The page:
Mike Raab, Ardelyx

Arde­lyx chops a third of its staff af­ter stock-crush­ing fail­ure in chron­ic kid­ney dis­ease

A cou­ple of weeks af­ter the FDA turned down Arde­lyx’s chron­ic kid­ney dis­ease can­di­date, shock­ing an­a­lysts and CEO Mike Raab, the com­pa­ny is ax­ing 33% of its em­ploy­ees to deal with the loss.

Arde­lyx shared in an SEC fil­ing it’s cut­ting 83 em­ploy­ees in a re­struc­tur­ing plan that will be im­ple­ment­ed this month. The plan is ex­pect­ed to save the com­pa­ny about $17 mil­lion in cash com­pen­sa­tion an­nu­al­ly, ac­cord­ing to the fil­ing.

The com­pa­ny’s stock $ARDX dipped more than 2% in pre-mar­ket trad­ing, with shares pric­ing in at $1.64 apiece. That’s a big fall from a few weeks ago, when shares were trad­ing at $7.70 apiece.

News of the cuts came on Ju­ly 29 — one day af­ter Arde­lyx for­mal­ly re­ceived a com­plete re­sponse let­ter re­ject­ing tena­panor. The com­pa­ny says it first heard from the agency a cou­ple of weeks be­fore that, though the re­jec­tion was not yet fi­nal. The team asked for a meet­ing with the FDA to dis­cuss the drug’s short­com­ings, but said they were turned down.

Ac­cord­ing to Arde­lyx, the agency was con­cerned with tena­panor’s ef­fi­ca­cy, rais­ing ques­tions about the mag­ni­tude of im­prove­ment in Phase III tri­als and whether that would trans­late to re­al ben­e­fit for CKD pa­tients.

Raab called the CRL “ex­treme­ly dis­heart­en­ing and dis­ap­point­ing,” not­ing that the drug had hit its pri­ma­ry end­point in three piv­otal tri­als across 1,000 pa­tients. How­ev­er, those stud­ies fo­cused on bio­mark­ers — in this case, re­duc­tion of phos­phate lev­els — rather than clin­i­cal out­comes. Al­so, 16% of pa­tients in the most re­cent tri­al with­drew be­cause of di­ar­rhea.

Tena­panor had ini­tial­ly failed in CKD pa­tients with di­a­betes, and af­ter­ward, Arde­lyx be­gan de­vel­op­ing it for a sub­set of kid­ney pa­tients with hy­per­phos­phatemia — an over­abun­dance of phos­phate in the blood, which can cause bone or or­gan dam­age and in­crease the risk of heart at­tacks.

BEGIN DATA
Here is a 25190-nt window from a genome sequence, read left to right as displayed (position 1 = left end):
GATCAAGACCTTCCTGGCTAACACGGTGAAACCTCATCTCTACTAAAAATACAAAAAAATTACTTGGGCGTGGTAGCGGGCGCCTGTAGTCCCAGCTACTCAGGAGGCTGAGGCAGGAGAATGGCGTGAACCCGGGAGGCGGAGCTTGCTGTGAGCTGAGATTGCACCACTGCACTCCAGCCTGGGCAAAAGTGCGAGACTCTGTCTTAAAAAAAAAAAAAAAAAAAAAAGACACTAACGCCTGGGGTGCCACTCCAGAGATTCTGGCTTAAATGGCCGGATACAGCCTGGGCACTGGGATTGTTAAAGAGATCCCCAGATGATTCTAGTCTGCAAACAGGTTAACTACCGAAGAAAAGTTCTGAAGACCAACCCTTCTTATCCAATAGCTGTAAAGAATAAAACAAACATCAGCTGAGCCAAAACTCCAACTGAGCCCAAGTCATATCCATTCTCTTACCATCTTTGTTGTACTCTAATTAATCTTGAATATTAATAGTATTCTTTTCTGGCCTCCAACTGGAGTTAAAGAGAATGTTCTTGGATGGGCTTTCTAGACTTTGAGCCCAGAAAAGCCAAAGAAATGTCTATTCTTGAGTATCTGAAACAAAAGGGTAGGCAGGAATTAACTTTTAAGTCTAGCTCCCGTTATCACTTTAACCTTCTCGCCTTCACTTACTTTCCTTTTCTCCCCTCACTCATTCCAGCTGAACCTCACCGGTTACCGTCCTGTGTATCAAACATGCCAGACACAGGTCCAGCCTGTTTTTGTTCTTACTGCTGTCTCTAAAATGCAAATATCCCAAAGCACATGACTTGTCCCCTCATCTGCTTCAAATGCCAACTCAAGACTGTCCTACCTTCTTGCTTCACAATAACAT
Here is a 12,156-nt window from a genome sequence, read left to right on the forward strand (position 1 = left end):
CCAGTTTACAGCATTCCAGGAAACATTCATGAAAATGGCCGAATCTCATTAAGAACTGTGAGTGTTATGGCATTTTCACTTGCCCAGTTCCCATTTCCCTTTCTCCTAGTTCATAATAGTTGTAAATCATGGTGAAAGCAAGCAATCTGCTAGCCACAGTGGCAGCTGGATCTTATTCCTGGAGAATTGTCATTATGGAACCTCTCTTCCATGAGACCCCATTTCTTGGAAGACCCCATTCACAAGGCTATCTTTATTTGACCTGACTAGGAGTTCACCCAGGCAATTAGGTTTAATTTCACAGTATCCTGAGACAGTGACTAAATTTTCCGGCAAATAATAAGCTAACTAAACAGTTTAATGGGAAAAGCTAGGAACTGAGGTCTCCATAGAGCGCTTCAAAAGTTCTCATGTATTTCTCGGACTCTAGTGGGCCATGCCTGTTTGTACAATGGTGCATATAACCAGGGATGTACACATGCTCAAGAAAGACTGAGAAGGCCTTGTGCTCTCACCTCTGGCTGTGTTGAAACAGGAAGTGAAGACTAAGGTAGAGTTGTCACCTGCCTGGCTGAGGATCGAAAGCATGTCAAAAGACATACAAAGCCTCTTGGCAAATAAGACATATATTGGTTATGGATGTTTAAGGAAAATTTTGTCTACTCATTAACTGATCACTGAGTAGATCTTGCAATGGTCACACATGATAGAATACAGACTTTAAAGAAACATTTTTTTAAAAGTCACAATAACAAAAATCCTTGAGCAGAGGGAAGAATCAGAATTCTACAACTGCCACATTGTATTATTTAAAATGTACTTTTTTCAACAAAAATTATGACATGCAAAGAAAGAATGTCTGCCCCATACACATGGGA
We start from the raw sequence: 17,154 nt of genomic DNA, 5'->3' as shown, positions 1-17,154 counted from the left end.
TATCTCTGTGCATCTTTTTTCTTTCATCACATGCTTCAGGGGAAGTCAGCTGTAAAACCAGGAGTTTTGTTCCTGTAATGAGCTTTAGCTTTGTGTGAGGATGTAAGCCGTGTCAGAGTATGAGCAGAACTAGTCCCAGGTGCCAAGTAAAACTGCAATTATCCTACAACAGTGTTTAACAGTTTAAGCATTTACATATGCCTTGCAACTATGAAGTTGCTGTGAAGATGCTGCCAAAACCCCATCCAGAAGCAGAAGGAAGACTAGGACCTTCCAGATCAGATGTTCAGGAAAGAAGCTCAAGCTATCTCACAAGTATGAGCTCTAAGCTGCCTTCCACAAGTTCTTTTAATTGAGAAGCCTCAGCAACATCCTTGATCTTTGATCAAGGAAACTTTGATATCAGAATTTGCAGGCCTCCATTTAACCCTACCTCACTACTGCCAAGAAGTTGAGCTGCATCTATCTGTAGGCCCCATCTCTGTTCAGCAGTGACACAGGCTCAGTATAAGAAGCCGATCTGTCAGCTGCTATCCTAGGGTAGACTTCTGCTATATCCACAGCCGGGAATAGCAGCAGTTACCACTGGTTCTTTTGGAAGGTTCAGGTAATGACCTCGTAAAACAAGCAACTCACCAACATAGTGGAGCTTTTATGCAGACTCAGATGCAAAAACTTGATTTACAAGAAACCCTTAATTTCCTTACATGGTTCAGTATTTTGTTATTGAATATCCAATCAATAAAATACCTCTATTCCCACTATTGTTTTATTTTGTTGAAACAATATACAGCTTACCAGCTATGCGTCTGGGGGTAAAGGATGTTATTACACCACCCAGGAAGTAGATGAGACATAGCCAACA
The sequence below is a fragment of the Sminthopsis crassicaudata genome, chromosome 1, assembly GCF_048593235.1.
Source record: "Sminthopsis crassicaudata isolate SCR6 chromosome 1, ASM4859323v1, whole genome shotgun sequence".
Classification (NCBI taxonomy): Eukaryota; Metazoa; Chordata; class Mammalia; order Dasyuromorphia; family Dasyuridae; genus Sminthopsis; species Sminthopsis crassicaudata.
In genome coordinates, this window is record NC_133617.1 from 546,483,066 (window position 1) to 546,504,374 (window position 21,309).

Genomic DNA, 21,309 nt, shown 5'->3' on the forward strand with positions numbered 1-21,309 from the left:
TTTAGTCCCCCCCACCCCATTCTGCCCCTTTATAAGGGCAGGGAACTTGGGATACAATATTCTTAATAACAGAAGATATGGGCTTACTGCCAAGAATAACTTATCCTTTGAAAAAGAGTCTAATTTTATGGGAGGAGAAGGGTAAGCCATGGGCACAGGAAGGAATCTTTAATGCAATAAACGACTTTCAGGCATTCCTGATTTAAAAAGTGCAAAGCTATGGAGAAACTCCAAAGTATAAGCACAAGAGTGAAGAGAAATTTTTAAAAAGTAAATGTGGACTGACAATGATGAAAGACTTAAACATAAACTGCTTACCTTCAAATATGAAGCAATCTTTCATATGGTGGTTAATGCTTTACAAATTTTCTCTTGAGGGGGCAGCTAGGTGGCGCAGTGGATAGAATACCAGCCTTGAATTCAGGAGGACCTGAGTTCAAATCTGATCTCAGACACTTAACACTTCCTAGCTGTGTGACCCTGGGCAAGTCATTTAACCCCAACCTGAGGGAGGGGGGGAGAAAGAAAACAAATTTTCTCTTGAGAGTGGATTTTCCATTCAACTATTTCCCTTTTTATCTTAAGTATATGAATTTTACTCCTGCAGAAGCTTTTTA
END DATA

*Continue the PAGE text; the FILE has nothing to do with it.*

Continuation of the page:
Raab wasn’t the on­ly one who thought tena­panor was on a sure-fire path to ap­proval. When the com­pa­ny’s last tri­al read out in De­cem­ber 2019, SVB Leerink’s Ami Fa­dia wrote, “we be­lieve … ap­proval is now all but cer­tain.” Even when the FDA ex­tend­ed its re­view of the drug back in April, Jef­feries’ Chris How­er­ton ex­pressed con­fi­dence in the drug’s ap­proval.

The drug was al­so ap­proved for IBS last year, but that’s a mi­nor win com­pared to a po­ten­tial ap­proval in CKD.

Biotech Half­time Re­port: Af­ter a bumpy year, is biotech ready to re­bound?

The biotech sector has come down firmly from the highs of February as negative sentiment takes hold. The sector had a major boost of optimism from the success of the COVID-19 vaccines, making investors keenly aware of the potential of biopharma R&D engines. But from early this year, clinical trial, regulatory and access setbacks have reminded investors of the sector’s inherent risks.

RBC Capital Markets recently surveyed investors to take the temperature of the market, a mix of specialists/generalists and long-only/ long-short investment strategies. Heading into the second half of the year, investors mostly see the sector as undervalued (49%), a large change from the first half of the year when only 20% rated it as undervalued. Around 41% of investors now believe that biotech will underperform the S&P500 in the second half of 2021. Despite that view, 54% plan to maintain their position in the market and 41% still plan to increase their holdings.

How to col­lect and sub­mit RWD to win ap­proval for a new drug in­di­ca­tion: FDA spells it out in a long-await­ed guid­ance

Real-world data is messy. There can be differences in the standards used to collect different types of data, differences in terminologies and curation strategies, and even in the way data is exchanged.

While acknowledging this somewhat controlled chaos, the FDA is now explaining how biopharma companies can submit study data derived from real-world data (RWD) sources in applicable regulatory submissions, including new drug indications.

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Leen Kawas (L) has resigned as CEO of Athira and will be replaced by COO Mark Litton

Ex­clu­sive: Athi­ra CEO Leen Kawas re­signs af­ter in­ves­ti­ga­tion finds she ma­nip­u­lat­ed da­ta

Leen Kawas, CEO and founder of the Alzheimer’s upstart Athira Pharma, has resigned after an internal investigation found she altered images in her doctoral thesis and four other papers that were foundational to establishing the company.

Mark Litton, the company’s COO since June 2019 and a longtime biotech executive, has been named full-time CEO. Kawas, meanwhile, will no longer have ties to the company except for owning a few hundred thousand shares.

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Sen. Richard Durbin (D-IL, foreground) and Sen. Richard Blumenthal (D-CT) (Patrick Semansky/AP Images)